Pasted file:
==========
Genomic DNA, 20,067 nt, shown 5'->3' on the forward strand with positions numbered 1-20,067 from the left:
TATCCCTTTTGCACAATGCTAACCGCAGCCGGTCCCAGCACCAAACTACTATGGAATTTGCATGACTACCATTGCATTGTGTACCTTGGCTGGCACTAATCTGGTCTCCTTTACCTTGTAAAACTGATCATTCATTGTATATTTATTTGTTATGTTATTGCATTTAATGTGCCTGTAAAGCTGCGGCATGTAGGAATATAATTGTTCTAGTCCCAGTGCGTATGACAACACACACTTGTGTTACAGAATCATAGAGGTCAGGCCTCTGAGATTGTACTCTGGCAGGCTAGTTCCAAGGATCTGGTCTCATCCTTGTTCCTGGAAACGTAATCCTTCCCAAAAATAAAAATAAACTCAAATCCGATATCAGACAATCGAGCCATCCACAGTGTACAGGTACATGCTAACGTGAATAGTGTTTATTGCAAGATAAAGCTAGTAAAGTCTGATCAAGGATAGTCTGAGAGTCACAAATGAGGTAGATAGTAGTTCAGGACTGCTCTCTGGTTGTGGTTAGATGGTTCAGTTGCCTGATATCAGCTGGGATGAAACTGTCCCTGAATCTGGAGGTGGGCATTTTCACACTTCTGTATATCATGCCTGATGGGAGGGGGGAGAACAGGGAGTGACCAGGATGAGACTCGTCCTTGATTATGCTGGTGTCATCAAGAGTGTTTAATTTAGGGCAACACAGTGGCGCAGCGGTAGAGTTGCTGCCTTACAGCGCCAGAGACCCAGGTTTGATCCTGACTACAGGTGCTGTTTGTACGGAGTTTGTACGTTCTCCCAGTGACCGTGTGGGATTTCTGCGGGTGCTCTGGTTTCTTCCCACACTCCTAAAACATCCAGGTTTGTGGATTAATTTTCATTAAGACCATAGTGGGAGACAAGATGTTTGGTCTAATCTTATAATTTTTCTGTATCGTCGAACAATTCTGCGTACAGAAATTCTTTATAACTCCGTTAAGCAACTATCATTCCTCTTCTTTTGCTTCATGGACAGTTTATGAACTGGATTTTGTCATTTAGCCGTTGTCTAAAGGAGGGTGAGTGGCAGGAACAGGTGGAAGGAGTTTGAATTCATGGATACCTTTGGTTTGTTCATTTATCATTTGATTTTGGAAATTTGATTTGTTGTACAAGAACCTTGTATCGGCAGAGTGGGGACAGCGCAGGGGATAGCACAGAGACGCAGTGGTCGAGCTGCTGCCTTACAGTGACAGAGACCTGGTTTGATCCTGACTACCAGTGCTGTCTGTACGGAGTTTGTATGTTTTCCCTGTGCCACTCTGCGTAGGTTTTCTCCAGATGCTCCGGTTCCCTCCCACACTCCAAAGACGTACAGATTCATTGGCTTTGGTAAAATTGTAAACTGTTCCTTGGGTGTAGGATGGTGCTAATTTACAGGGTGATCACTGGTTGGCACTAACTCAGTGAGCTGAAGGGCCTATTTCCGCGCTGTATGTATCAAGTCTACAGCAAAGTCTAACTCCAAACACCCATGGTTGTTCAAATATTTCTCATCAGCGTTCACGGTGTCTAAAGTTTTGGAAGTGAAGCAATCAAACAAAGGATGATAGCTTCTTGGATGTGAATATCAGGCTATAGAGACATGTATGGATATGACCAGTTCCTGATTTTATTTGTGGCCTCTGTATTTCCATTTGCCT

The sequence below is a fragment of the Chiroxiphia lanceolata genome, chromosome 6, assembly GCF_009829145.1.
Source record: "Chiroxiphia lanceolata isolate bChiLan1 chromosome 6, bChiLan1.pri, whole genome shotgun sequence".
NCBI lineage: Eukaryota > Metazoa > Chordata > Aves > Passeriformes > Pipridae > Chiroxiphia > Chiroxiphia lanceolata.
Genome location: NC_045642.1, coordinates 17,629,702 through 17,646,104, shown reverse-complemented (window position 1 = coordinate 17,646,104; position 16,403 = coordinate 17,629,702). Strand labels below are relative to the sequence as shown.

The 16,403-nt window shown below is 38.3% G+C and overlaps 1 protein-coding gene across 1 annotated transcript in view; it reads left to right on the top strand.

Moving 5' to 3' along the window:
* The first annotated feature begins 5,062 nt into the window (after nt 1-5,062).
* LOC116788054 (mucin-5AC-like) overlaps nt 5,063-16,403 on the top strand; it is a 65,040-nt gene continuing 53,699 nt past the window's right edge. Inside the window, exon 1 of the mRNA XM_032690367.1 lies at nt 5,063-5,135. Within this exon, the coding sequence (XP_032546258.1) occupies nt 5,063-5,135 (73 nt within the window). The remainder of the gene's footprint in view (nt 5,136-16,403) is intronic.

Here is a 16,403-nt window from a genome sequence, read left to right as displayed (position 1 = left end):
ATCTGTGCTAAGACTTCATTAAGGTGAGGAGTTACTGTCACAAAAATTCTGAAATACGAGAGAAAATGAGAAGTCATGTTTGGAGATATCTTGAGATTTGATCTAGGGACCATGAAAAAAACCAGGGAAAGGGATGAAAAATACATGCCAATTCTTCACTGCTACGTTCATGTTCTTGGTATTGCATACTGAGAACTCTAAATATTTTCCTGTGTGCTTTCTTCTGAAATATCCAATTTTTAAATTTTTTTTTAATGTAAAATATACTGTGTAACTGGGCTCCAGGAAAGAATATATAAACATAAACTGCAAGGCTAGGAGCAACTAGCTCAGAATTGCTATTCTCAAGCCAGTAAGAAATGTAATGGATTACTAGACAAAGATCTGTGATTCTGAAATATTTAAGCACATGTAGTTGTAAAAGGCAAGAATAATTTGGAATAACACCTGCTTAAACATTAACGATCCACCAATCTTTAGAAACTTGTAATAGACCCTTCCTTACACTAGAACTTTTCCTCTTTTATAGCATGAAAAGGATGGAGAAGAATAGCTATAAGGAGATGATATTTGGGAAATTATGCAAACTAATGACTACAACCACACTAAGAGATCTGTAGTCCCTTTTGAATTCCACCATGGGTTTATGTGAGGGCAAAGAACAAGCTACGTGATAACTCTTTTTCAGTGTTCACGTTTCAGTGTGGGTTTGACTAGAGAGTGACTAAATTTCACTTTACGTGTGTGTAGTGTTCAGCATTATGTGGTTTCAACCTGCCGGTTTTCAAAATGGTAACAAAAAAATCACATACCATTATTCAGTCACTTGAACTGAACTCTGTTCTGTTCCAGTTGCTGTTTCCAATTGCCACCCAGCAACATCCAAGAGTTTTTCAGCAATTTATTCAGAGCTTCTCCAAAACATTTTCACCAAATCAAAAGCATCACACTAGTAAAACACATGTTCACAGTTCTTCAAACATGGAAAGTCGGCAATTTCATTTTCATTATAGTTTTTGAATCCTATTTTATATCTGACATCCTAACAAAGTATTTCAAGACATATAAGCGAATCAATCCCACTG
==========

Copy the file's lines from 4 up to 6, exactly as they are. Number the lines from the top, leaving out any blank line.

Source record: "Chiroxiphia lanceolata isolate bChiLan1 chromosome 6, bChiLan1.pri, whole genome shotgun sequence".
NCBI lineage: Eukaryota > Metazoa > Chordata > Aves > Passeriformes > Pipridae > Chiroxiphia > Chiroxiphia lanceolata.
Genome location: NC_045642.1, coordinates 17,629,702 through 17,646,104, shown reverse-complemented (window position 1 = coordinate 17,646,104; position 16,403 = coordinate 17,629,702). Strand labels below are relative to the sequence as shown.